Publishers Weekly® Reviews
- Reviewed in: Publishers Weekly, page .
- Review Date: 2011-09-12
- Reviewer: Staff
Natalie and François’s perfect marriage is brought to a tragically abrupt end when François is hit by a car while jogging. Natalie mourns deeply for three months and then goes back to work, where she receives the unwanted attention of her boss, Charles. She makes it clear that she has no interest in him and seems to have no interest in men at all, until Markus, a Swedish man who works for her, reawakens her desire. After a kiss in the office, the two begin seeing each other. She likes Markus because he’s funny and doesn’t try to pressure her, and Markus can’t believe his luck at landing the most beautiful woman at work. But word of their affair soon spreads around the office, reaching Charles, who hatches a plan to promote Markus back to Sweden, leaving Natalie all for himself. Foenkinos’s first novel to be translated into English is delicate, funny, offbeat, and subtle, with Markus and Natalie as unlikely but realistically drawn protagonists. Foenkinos paces the novel well, breaking it up with songs, lists, footnotes, and other formal elements reminiscent of Nick Hornby or Rick Moody yet making them his own. (Dec.)
Broken hearts and new beginnings
It goes without saying that the French know a thing or two about love. In his heartfelt, heartbreaking novel, translated from the French, award-winning writer David Foenkinos proves that he knows a great deal about men, women, love lost and love found.
At the beginning of Delicacy, young, beautiful Natalie appears to have it all: a high-powered job at a growing corporation, an exciting life in Paris and a great love with her husband François. François and Natalie met by chance on the streets of Paris—a romantic meeting place if there ever was one—and quickly settled into a blissful, dynamic courtship and marriage. Then the unthinkable happens: François is struck by a car and killed while out for a run, and Natalie’s whole world comes crashing down.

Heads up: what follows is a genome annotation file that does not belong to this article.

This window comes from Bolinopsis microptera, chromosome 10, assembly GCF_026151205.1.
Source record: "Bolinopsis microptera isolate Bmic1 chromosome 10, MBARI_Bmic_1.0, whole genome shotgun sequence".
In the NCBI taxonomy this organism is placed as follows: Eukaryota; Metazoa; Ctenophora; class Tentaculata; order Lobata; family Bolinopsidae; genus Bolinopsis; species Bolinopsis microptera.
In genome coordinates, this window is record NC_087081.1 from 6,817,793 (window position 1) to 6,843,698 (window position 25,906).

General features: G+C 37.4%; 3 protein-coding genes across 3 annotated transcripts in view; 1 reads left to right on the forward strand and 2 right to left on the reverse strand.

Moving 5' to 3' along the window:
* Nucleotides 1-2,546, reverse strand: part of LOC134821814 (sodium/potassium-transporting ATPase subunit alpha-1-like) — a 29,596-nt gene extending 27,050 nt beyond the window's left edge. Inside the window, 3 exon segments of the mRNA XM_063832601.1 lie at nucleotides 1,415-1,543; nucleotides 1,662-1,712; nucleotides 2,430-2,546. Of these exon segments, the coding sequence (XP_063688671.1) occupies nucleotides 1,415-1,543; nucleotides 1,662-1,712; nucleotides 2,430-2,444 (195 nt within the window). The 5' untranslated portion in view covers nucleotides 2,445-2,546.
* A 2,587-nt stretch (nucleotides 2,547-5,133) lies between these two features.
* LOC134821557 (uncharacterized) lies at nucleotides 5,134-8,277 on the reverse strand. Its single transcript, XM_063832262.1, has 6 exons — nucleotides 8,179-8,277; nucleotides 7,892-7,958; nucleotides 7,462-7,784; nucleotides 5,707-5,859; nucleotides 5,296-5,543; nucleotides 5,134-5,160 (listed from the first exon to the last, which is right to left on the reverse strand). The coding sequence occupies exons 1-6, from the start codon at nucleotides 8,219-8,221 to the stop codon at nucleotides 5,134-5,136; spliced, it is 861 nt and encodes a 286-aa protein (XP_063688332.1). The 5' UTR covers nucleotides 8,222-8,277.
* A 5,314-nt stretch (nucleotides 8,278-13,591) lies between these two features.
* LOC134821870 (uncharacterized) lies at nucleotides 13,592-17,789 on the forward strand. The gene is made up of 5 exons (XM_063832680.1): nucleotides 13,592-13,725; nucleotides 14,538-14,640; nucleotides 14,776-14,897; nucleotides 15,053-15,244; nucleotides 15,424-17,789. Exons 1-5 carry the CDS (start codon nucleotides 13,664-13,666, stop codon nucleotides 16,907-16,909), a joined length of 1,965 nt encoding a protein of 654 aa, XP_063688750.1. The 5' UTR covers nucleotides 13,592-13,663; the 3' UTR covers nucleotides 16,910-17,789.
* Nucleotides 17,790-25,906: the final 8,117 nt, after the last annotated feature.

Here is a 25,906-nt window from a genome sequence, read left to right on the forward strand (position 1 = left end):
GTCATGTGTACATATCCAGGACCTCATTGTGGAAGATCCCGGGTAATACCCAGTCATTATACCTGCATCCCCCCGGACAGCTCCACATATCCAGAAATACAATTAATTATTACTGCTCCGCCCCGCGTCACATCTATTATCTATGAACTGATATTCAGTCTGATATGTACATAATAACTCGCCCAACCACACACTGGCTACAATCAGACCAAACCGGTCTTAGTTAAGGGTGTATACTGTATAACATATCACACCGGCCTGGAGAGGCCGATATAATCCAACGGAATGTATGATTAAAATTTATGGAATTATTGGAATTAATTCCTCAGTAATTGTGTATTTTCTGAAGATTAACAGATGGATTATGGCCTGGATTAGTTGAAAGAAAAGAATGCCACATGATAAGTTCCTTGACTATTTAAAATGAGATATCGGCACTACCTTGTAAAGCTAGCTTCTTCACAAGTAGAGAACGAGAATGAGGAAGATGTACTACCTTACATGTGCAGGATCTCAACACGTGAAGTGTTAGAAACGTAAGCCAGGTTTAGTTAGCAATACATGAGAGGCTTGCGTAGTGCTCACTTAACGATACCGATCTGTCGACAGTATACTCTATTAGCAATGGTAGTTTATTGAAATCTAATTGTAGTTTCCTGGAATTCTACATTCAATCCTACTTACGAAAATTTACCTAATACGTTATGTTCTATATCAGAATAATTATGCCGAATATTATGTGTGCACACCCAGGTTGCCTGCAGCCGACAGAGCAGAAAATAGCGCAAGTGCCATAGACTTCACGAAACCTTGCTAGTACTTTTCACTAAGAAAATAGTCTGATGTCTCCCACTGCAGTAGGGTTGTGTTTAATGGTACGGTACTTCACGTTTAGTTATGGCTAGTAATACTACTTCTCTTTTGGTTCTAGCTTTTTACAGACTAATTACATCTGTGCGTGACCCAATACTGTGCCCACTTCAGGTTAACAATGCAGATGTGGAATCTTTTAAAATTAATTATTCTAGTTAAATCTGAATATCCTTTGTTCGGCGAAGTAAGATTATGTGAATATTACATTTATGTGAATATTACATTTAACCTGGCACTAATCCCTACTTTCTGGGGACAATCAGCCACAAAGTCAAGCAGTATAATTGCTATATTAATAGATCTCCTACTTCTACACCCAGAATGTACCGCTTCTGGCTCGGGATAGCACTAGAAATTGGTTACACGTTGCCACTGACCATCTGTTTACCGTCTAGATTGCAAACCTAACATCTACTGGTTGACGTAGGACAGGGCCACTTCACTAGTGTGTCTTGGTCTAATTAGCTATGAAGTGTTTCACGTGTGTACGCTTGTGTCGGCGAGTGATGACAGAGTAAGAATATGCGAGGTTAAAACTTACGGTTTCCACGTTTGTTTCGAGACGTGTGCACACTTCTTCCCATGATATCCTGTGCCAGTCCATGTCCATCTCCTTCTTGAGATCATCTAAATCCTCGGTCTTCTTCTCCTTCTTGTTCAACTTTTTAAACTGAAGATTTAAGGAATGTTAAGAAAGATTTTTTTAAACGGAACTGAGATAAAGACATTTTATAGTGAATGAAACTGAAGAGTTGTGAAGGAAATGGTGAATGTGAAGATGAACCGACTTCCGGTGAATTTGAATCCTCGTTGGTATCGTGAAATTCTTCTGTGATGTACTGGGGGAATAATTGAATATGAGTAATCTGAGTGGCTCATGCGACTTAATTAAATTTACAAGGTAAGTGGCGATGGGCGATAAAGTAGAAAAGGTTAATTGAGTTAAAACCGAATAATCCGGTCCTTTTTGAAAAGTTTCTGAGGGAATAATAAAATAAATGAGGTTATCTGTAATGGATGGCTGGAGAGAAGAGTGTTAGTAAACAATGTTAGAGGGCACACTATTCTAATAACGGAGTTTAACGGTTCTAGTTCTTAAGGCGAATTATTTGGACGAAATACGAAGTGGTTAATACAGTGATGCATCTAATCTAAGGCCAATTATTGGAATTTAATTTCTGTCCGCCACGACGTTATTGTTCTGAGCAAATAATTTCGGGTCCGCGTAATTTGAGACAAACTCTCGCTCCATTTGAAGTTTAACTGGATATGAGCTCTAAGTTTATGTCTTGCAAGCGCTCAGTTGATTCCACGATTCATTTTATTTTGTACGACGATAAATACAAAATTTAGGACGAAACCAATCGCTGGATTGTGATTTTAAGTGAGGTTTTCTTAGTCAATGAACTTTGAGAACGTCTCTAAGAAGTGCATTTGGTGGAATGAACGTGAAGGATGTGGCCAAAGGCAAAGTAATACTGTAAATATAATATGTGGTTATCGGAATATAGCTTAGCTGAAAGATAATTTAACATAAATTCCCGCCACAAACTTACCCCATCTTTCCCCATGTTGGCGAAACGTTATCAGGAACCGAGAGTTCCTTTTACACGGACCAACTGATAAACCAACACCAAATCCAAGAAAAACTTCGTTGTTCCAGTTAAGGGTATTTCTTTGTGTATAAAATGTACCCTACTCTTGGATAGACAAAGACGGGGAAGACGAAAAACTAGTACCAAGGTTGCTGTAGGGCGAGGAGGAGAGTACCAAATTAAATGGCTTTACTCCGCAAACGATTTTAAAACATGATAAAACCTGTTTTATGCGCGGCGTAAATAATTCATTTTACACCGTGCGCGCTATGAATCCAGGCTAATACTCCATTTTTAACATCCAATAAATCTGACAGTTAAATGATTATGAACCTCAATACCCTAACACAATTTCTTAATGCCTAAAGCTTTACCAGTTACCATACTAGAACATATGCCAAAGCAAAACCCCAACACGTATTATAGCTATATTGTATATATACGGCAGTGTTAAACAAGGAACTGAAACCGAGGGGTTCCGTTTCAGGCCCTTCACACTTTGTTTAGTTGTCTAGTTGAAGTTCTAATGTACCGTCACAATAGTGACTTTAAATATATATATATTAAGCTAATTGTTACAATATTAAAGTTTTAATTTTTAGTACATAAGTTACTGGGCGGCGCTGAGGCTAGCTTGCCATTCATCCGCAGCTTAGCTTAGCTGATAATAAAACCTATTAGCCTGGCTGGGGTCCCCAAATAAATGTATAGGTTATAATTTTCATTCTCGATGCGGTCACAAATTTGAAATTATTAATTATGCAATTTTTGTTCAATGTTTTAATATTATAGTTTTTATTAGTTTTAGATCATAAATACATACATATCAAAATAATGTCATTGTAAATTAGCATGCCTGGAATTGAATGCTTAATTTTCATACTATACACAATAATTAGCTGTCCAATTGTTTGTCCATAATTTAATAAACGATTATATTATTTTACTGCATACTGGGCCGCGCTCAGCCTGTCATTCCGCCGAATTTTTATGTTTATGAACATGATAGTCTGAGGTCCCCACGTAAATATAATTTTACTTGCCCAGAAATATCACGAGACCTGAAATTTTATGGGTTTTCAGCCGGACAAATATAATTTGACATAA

Of course her friends and family try to provide some comfort. Her smarmy boss, Charles, hopelessly in love with her, promises that her job will be waiting for her whenever she decides to return. And yet she simply cannot imagine a life without François. But life must go on, even for the brokenhearted, and Natalie eventually returns to work. There she discovers Markus, a co-worker she’s known peripherally for some time. He’s a Swede and a bit of an oddball, but for some reason, Natalie kisses him in her office one day, and the course of her life is forever changed.
Foenkinos writes beautifully, in simple language with many comic asides to the reader, and his portrayal of a woman in crisis is stirring. His characters—Natalie, Markus and even Charles—feel like people we know or would like to know. And the way in which his charming novel unfolds is pure reading pleasure.
It’s easy to see why this book has been adapted for the French screen, with Amélie star Audrey Tautou perfectly cast as Natalie. Reading Delicacy is like taking a vacation from one’s own world and stepping into the complicated life of another—complete with the pain of loss, the difficulty of starting over and the pure joy of falling in love.